In many states it seems like elected officials are taking money from the pharmaceutical industry, which could influence them when it comes to legislation that would try to slow opioid addiction and dependency in their states.
The Associated Press and the Center for Public Integrity found that pharmaceutical interests have spent $880 on campaign contributions and lobbyists around the country in the past ten years. On average there have been 1,350 lobbyists working between 2006 and 2015 in state capitals. They spent an estimated $880 million, and advocates to limit opioid distribution spent $4 million in that period.
In Ohio, a lobbying group called Pain Care Forum gave $2.5 million to federal candidates in the state. Another $1 million was given to state candidates seeking powerful positions- attorney generals, Ohio Supreme Court justices, heads of committees, even governors.
This group, the Pain Care Forum, has been accused of working to try and stop legislative efforts that might slow prescription rates of opioids and other painkillers. Companies involved in contributing to the forum’s funds have been identified as Pfizer, Abbot Labs, Merck and Johnson & Johnson.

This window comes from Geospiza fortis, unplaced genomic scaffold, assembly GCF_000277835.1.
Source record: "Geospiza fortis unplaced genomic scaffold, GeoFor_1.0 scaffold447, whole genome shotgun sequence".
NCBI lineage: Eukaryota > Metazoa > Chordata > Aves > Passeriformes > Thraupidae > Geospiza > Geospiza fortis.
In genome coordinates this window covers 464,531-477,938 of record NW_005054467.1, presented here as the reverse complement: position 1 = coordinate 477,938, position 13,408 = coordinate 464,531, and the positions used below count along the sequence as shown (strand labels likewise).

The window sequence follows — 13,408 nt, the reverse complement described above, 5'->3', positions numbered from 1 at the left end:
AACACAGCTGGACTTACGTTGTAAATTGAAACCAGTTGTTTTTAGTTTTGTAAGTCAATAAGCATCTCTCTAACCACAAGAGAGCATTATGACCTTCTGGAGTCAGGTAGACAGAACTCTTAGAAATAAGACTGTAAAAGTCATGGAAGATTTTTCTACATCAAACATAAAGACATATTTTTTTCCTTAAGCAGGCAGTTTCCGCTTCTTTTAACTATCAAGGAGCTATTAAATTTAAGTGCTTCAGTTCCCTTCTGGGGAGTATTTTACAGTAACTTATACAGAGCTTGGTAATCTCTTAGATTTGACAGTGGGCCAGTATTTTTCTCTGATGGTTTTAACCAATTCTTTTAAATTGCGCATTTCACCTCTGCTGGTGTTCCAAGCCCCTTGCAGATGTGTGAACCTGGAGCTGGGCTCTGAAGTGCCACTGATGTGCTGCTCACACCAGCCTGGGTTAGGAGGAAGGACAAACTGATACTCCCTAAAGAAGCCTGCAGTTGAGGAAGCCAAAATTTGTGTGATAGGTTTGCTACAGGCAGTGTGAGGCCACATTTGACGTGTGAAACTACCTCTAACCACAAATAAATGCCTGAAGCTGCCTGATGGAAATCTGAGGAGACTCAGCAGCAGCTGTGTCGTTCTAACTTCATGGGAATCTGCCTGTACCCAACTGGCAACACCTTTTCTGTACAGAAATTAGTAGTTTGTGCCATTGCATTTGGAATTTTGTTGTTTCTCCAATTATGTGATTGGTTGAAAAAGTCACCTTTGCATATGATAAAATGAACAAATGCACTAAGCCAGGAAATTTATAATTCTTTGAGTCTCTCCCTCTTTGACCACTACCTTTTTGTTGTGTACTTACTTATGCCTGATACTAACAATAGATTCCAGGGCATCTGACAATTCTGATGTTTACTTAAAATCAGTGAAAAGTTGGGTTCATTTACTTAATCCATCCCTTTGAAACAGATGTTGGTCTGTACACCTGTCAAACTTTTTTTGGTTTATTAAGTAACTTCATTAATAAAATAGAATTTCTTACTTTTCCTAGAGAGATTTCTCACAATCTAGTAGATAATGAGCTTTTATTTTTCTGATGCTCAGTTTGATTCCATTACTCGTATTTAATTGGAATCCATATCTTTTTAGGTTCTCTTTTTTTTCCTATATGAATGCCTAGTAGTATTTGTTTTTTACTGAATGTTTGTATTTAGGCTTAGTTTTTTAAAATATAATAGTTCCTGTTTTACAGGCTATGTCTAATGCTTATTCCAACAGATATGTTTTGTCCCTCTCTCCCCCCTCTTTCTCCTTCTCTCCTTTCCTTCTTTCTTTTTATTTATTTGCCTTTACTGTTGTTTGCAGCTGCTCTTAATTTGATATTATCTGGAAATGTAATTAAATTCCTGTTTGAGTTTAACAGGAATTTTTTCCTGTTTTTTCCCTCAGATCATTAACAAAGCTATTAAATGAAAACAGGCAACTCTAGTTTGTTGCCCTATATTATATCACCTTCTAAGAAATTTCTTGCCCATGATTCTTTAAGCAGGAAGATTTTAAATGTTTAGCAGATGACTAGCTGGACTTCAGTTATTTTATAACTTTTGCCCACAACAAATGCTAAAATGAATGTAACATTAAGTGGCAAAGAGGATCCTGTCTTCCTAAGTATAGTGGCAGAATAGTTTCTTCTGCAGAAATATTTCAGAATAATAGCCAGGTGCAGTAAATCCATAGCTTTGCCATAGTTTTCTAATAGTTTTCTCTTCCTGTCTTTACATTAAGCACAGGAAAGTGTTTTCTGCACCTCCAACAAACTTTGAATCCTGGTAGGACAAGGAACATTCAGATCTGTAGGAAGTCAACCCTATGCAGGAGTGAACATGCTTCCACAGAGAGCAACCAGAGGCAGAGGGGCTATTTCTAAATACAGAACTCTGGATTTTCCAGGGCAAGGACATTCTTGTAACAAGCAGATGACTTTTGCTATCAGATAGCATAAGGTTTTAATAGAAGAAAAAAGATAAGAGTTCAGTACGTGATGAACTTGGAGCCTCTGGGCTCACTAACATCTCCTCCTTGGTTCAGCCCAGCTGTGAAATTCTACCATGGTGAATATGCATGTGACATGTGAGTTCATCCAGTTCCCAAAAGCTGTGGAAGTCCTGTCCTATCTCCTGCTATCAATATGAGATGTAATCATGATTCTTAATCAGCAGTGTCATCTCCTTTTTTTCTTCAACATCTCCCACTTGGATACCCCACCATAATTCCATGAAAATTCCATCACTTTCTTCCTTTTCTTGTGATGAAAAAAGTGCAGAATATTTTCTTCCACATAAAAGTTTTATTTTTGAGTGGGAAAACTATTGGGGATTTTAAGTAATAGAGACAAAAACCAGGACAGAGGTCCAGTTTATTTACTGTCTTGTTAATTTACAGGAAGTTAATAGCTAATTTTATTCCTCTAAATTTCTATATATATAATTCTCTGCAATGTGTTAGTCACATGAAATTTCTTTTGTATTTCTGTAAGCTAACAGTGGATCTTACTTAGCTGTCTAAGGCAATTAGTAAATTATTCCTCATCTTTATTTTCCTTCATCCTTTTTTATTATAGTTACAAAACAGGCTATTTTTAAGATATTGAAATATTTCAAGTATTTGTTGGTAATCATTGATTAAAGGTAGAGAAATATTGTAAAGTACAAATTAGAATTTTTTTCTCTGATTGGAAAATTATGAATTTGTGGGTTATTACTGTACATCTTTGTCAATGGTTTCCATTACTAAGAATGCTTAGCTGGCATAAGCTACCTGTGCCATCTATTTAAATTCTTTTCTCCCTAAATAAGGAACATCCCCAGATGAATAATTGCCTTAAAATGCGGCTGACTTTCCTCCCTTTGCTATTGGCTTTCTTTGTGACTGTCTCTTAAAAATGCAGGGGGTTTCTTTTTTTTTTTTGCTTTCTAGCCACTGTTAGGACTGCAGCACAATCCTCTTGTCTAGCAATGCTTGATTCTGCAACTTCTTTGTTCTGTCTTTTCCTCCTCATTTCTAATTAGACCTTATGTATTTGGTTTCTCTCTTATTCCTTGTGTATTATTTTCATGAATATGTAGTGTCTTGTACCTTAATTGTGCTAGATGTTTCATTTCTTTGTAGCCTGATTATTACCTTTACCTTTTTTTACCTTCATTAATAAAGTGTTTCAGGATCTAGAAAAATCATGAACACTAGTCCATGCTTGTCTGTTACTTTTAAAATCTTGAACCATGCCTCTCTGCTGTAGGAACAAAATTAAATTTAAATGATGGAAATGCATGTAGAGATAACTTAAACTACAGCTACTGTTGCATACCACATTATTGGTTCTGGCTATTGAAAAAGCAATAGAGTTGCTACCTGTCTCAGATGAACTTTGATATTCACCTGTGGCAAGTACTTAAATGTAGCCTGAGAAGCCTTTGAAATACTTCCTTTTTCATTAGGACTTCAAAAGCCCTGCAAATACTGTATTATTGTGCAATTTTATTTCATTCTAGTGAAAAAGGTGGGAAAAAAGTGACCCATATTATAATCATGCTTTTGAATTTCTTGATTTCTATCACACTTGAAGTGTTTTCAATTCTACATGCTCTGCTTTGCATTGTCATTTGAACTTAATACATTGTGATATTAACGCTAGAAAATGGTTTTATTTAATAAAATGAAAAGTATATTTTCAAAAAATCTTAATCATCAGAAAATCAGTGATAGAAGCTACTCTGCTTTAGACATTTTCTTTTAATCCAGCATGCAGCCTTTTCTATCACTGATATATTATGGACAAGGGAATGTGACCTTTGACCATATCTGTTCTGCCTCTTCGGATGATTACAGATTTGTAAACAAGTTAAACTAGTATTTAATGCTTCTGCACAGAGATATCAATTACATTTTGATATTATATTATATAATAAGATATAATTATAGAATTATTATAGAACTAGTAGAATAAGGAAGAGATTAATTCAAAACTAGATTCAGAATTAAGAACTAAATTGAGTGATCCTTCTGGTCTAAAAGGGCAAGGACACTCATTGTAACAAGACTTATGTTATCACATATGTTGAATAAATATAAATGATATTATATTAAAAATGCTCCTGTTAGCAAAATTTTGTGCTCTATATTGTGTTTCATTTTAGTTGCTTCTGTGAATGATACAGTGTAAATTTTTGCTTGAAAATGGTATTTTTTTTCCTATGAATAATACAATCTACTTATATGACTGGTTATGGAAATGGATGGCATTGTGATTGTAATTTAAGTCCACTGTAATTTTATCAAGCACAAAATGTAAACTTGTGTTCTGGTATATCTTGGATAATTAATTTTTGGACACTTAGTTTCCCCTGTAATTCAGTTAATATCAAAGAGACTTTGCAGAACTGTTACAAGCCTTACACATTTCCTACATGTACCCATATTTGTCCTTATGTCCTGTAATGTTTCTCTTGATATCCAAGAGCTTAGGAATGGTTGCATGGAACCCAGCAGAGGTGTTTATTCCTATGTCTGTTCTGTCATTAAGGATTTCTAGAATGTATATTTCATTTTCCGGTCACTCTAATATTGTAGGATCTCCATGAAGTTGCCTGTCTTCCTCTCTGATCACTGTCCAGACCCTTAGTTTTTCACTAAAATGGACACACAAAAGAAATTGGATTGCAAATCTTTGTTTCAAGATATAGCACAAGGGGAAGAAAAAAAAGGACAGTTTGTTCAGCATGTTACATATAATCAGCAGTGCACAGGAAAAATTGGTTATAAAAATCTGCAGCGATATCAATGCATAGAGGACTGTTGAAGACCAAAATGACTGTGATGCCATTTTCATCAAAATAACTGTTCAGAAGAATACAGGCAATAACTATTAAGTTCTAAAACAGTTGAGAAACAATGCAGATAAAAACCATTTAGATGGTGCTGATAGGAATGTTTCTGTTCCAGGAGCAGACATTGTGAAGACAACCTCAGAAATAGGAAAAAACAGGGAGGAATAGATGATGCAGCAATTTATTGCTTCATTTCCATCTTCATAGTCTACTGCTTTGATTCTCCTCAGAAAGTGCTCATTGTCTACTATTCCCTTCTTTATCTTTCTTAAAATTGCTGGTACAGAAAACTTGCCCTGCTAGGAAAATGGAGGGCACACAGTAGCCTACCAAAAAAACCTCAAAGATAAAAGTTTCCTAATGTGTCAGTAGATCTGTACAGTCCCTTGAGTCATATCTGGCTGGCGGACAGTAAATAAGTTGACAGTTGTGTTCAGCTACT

The current governor John Kasich has stepped up educational efforts and made naloxone more available and prescriptions in Ohio have decreased. In 2013 there were 11,261,528 painkiller prescriptions written and last year there were 9,955,858. However accidental overdoses have increased, by 81 percent between 2006 and 2015.
In 2015 Alabama had the highest rate of opioid prescriptions written in the country, 5.8 million overall or 1.2 prescriptions written per person. On average, the national rate was 0.71 per person that year. There has been an average of 18 registered lobbyists in the state employed by the Pain Care Forum since 2006, and in 2015 there were 26. State candidates and political parties in the state have received $539,350 in political contributions from the forum since 2006 and they rank just 26th out of all the states where Pain Care Fund is active. Overdose deaths in this state have increased by 82 percent between 2006 and 2014.
The Centers for Disease Control and Prevention noted that not every overdose can be attributed to opioids, but the majority of them are due to heroin or prescription opioids. Since 2000 there have been an estimated 165,000 deaths due to prescription abuse. There are many people who have serious and chronic pain that, should they and their doctor decide, can take these kinds of drugs responsibly. There are also a lot of people who are prescribed these drugs that may not need them or may not be informed about how to use them responsibly. Many states are still witnessing an increase in accidental overdose deaths.